For specific tests to assess the function of these muscles, see “Motor function” in neurological examination.
Anterior compartment of the arm (flexors)
|Biceps brachii|| |
A common tendon rupture of the arm is Popeye sign” on examination. , which classically causes the “
Posterior compartment of the arm (extensors)
|Triceps brachii|| |
|Anconeus muscle|| |
- Origin: : inferolateral border of the teres major; continuation of the
- Deep brachial artery; (profunda brachii): supplies the triceps muscle
- Small branches to the elbow anastomosis (the superior and inferior ulnar collateral arteries)
- Terminal branches (See also “Vasculature and lymphatics” in for more details.)
- : supplies the forearm and hand
- : supplies the forearm and hand
Superficial veins (See also “Veins” in for more details.)
- Deep veins: brachial veins
- The lymphatics follow the superficial and deep veins.
- The lateral aspect of the upper limb is drained by lymphatics that follow the cephalic vein and ultimately drain into the lateral and infraclavicular lymph nodes.
- The medial aspect of the upper limb is drained by lymphatics that accompany the basilic vein and ultimately drain into the lateral .
Motor and sensory innervation of the arm and elbow
- For more on the clinical presentation of upper limb nerve lesions, see the section “Nerve injuries in the upper body” in peripheral nerve injuries.
- For tests to assess the function of these nerves, see “Motor function” and “Sensation” in neurological examination.
Dermatomal distribution of the arm
- Skin over shoulder: C4
- Lateral arm: C5
- Posterior arm (elbow): C6
- Inferomedial arm: T1
- Superomedial arm: T2
- Type of joint: complex synovial hinge joint between the distal end of the humerus and the proximal ends of the radius (humeroradial joint) and ulna (humeroulnar joint), as well as between the radius and ulna (radioulnar joint); connects the arm and forearm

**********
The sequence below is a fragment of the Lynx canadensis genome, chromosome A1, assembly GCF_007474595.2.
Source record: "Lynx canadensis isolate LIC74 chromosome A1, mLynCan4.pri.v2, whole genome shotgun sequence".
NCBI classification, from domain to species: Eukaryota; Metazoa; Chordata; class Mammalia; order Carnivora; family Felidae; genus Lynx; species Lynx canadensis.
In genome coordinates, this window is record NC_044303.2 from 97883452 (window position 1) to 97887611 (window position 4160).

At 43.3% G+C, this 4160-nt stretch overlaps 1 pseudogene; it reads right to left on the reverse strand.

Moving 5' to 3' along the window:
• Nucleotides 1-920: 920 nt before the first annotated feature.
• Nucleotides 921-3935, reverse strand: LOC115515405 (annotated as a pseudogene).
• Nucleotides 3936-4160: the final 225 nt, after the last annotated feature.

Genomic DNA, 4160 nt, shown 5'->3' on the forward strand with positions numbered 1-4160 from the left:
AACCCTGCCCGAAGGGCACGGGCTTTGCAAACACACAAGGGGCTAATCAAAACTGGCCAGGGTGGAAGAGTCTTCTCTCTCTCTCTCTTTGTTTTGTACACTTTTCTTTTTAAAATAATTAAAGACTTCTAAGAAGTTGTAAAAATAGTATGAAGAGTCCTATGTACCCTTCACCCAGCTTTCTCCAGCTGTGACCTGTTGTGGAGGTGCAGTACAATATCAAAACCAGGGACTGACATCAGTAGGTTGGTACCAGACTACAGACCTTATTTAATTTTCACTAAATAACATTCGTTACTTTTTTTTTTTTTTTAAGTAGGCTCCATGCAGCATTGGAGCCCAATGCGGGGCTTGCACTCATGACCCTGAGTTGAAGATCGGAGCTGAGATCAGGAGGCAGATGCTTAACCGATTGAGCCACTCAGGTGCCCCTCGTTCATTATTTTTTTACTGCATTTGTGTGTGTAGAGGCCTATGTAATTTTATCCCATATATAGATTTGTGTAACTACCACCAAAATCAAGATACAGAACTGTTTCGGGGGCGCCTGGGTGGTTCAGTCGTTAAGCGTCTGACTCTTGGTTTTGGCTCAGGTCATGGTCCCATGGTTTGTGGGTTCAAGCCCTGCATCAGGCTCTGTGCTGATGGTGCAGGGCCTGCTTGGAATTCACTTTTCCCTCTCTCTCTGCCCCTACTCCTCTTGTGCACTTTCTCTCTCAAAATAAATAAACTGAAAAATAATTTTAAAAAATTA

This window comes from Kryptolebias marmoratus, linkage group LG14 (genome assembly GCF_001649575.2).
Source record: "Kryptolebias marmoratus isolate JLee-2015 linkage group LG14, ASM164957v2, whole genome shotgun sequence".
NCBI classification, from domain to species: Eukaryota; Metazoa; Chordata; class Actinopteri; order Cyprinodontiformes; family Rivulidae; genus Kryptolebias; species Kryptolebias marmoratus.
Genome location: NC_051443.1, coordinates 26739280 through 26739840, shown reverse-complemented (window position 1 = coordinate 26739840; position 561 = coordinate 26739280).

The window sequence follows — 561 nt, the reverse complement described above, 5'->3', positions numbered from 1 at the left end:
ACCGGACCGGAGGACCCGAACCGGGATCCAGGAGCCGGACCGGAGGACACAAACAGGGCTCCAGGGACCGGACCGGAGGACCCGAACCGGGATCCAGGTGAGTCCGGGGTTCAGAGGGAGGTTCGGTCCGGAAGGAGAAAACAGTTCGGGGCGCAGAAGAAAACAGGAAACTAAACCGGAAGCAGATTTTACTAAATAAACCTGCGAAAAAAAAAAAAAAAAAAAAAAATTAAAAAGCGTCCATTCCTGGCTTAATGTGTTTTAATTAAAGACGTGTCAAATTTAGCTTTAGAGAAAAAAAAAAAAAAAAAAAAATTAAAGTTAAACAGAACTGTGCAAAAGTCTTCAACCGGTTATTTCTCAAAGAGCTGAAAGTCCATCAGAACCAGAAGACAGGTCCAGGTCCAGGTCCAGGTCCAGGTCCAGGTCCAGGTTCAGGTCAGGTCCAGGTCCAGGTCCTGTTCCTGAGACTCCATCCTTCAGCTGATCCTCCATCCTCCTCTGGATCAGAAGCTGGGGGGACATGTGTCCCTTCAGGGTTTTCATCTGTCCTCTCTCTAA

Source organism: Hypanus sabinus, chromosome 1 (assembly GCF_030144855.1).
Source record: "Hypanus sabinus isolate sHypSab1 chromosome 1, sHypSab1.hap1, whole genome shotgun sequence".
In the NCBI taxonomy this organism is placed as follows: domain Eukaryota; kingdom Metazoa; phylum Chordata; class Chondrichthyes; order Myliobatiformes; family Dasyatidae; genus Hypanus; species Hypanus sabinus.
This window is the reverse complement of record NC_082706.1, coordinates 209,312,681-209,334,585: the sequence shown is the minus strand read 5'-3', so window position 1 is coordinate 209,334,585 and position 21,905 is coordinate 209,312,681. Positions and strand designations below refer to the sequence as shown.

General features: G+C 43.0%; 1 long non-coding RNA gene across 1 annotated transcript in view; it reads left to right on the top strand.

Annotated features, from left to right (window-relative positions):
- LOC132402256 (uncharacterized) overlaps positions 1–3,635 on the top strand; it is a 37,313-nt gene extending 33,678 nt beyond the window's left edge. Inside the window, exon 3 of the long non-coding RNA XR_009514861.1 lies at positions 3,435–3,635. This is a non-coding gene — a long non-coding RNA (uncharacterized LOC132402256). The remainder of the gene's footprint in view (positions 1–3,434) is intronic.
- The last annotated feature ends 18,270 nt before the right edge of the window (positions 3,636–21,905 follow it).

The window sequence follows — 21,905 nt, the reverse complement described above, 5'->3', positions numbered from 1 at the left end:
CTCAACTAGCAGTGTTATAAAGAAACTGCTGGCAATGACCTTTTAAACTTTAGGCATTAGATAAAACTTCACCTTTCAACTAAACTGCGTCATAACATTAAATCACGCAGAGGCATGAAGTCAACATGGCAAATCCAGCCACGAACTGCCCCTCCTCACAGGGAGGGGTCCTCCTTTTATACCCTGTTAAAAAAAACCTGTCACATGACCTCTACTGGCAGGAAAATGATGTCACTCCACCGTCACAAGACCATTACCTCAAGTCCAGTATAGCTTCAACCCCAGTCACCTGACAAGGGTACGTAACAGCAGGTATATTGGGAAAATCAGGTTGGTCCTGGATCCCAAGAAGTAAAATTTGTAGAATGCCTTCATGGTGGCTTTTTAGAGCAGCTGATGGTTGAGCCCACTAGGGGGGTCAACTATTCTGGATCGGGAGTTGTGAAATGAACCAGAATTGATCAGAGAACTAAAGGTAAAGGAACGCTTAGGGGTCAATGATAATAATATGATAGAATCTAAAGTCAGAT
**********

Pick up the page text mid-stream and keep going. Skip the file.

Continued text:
Composition: consists of three articulations
- Humeroulnar joint: articulation between the trochlear notch of the ulna and the trochlea of the humerus that allows elbow flexion/extension
- Humeroradial joint: articulation between the head of radius and the capitulum of the humerus that allows forearm pronation/supination
- Radioulnar joint: articulation between the head of the radius and proximal ulna that allows forearm pronation/supination
- Radial collateral ligament of the elbow (lateral ligament): from the lateral epicondyle of the humerus to the radial notch of the ulna and the annular ligament of the radius (proximal radioulnar joint)
- Ulnar collateral ligament of the elbow (internal ligament): from the medial epicondyle of the humerus to the coronoid process and olecranon of the ulna
- Annular ligament of the radius (ring-shaped ligament): surrounds the head of the radius and anchors the radial head to the radial notch of the ulna
- Blood supply: elbow anastomosis
Radial head subluxation (nursemaid elbow) is a partial subluxation of the radial head at the radiohumeral joint and is caused by excessive axial traction. It is the most common elbow injury in children < 5 years old.
- Definition: : triangular space on the anterior aspect of the elbow joint
- Floor: brachialis and supinator muscles